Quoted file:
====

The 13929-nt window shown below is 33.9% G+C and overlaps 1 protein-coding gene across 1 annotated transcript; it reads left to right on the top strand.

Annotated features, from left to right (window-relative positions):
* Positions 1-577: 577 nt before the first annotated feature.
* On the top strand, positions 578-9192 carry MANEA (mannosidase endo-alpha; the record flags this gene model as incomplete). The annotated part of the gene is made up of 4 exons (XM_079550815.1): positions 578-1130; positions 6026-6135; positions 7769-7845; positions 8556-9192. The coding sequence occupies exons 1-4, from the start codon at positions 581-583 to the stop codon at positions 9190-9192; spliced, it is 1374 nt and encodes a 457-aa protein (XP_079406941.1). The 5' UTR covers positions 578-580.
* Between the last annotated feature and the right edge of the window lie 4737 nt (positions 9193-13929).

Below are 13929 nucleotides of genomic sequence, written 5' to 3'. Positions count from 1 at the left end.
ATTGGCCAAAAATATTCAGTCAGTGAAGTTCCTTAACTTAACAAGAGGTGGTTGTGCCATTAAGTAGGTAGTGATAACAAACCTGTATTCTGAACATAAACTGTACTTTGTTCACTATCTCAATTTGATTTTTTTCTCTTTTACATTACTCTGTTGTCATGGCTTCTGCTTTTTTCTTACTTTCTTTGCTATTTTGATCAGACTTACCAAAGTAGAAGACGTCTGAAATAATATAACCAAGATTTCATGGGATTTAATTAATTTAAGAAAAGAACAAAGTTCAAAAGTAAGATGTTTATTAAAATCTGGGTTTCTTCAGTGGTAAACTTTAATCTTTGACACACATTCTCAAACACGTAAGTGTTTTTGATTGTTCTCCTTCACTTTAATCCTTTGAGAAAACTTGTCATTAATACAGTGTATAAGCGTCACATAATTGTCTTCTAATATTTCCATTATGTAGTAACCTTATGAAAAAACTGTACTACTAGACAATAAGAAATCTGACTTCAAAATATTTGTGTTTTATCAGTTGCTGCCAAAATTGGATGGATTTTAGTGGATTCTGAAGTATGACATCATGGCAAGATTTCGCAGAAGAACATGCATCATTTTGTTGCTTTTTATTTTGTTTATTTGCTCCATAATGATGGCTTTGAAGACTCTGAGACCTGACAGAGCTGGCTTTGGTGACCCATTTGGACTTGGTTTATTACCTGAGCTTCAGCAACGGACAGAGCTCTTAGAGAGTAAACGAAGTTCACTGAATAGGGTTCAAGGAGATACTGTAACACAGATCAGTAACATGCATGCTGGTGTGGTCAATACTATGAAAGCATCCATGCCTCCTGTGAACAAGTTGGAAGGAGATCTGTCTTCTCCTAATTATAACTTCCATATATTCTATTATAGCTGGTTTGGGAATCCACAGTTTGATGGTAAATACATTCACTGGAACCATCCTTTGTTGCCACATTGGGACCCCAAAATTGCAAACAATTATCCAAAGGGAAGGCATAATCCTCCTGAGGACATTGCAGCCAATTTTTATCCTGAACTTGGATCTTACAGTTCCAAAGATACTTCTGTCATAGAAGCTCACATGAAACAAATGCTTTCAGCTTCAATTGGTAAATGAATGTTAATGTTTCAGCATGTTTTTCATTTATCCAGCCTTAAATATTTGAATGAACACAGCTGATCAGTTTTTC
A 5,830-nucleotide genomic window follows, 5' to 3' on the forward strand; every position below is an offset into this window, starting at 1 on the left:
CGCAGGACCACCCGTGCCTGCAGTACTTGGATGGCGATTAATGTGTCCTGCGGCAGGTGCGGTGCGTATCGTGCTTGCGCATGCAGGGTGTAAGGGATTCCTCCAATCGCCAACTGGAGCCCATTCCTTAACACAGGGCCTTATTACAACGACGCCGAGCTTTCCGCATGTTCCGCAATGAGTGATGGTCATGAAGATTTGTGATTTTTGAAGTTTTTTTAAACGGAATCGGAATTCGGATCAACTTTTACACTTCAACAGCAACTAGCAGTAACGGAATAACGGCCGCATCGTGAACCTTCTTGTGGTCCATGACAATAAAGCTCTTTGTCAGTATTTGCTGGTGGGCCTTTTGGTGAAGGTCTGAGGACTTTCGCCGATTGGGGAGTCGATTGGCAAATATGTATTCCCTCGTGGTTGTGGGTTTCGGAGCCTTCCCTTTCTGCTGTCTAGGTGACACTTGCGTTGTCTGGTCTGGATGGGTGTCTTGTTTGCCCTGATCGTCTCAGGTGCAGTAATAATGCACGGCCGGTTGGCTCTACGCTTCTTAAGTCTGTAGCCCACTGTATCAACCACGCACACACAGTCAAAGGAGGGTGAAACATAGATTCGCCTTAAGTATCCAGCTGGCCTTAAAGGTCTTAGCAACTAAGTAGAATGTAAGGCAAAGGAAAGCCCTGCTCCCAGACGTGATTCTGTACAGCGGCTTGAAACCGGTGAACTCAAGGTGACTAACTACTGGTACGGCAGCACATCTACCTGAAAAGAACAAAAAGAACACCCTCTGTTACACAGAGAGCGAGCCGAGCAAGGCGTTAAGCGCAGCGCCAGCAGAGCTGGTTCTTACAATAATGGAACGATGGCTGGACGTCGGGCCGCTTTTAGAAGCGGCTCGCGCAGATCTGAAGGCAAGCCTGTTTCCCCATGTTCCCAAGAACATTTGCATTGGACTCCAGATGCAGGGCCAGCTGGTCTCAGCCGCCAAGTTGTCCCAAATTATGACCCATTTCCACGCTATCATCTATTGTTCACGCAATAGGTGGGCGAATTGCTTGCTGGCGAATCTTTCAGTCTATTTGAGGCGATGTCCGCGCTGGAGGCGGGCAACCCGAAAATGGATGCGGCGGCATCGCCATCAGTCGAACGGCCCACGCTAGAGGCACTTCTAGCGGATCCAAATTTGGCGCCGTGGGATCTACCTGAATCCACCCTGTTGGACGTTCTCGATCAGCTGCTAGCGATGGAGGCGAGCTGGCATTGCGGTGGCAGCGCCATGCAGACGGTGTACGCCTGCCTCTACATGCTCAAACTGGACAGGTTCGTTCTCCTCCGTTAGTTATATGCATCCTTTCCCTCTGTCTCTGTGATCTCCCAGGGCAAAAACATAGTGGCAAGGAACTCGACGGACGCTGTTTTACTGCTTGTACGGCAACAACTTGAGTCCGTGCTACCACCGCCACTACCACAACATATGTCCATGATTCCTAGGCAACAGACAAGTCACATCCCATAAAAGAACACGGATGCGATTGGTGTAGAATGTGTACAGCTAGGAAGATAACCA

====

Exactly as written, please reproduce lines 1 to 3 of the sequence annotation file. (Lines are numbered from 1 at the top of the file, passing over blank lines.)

The 13929-nt window shown below is 33.9% G+C and overlaps 1 protein-coding gene across 1 annotated transcript; it reads left to right on the top strand.

Annotated features, from left to right (window-relative positions):
* Positions 1-577: 577 nt before the first annotated feature.